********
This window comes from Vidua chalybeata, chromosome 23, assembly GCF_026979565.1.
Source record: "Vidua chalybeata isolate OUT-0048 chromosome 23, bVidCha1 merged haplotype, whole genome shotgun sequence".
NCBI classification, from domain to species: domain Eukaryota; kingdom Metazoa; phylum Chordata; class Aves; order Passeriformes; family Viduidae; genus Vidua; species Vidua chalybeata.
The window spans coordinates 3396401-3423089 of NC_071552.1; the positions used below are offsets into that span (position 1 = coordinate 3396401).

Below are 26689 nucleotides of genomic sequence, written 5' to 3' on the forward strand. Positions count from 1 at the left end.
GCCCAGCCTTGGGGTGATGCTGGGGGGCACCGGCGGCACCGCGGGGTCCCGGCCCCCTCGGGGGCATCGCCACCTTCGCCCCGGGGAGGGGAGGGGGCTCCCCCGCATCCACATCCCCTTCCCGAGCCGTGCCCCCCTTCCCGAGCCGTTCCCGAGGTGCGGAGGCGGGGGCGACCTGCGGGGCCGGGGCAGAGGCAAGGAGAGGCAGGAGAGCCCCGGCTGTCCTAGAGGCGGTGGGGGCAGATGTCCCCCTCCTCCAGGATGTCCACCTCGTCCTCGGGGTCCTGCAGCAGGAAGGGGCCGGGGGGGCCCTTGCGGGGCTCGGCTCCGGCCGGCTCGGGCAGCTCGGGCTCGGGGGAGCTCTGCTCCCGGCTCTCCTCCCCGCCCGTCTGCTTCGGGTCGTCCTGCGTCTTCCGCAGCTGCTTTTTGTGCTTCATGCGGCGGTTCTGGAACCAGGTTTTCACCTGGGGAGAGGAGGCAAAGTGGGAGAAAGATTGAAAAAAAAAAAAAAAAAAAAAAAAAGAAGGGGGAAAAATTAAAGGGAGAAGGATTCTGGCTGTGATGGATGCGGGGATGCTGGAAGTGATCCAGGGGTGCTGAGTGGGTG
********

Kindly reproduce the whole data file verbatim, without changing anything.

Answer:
This window comes from Vidua chalybeata, chromosome 23, assembly GCF_026979565.1.
Source record: "Vidua chalybeata isolate OUT-0048 chromosome 23, bVidCha1 merged haplotype, whole genome shotgun sequence".
NCBI classification, from domain to species: domain Eukaryota; kingdom Metazoa; phylum Chordata; class Aves; order Passeriformes; family Viduidae; genus Vidua; species Vidua chalybeata.
The window spans coordinates 3396401-3423089 of NC_071552.1; the positions used below are offsets into that span (position 1 = coordinate 3396401).

Below are 26689 nucleotides of genomic sequence, written 5' to 3' on the forward strand. Positions count from 1 at the left end.
GCCCAGCCTTGGGGTGATGCTGGGGGGCACCGGCGGCACCGCGGGGTCCCGGCCCCCTCGGGGGCATCGCCACCTTCGCCCCGGGGAGGGGAGGGGGCTCCCCCGCATCCACATCCCCTTCCCGAGCCGTGCCCCCCTTCCCGAGCCGTTCCCGAGGTGCGGAGGCGGGGGCGACCTGCGGGGCCGGGGCAGAGGCAAGGAGAGGCAGGAGAGCCCCGGCTGTCCTAGAGGCGGTGGGGGCAGATGTCCCCCTCCTCCAGGATGTCCACCTCGTCCTCGGGGTCCTGCAGCAGGAAGGGGCCGGGGGGGCCCTTGCGGGGCTCGGCTCCGGCCGGCTCGGGCAGCTCGGGCTCGGGGGAGCTCTGCTCCCGGCTCTCCTCCCCGCCCGTCTGCTTCGGGTCGTCCTGCGTCTTCCGCAGCTGCTTTTTGTGCTTCATGCGGCGGTTCTGGAACCAGGTTTTCACCTGGGGAGAGGAGGCAAAGTGGGAGAAAGATTGAAAAAAAAAAAAAAAAAAAAAAAAAGAAGGGGGAAAAATTAAAGGGAGAAGGATTCTGGCTGTGATGGATGCGGGGATGCTGGAAGTGATCCAGGGGTGCTGAGTGGGTG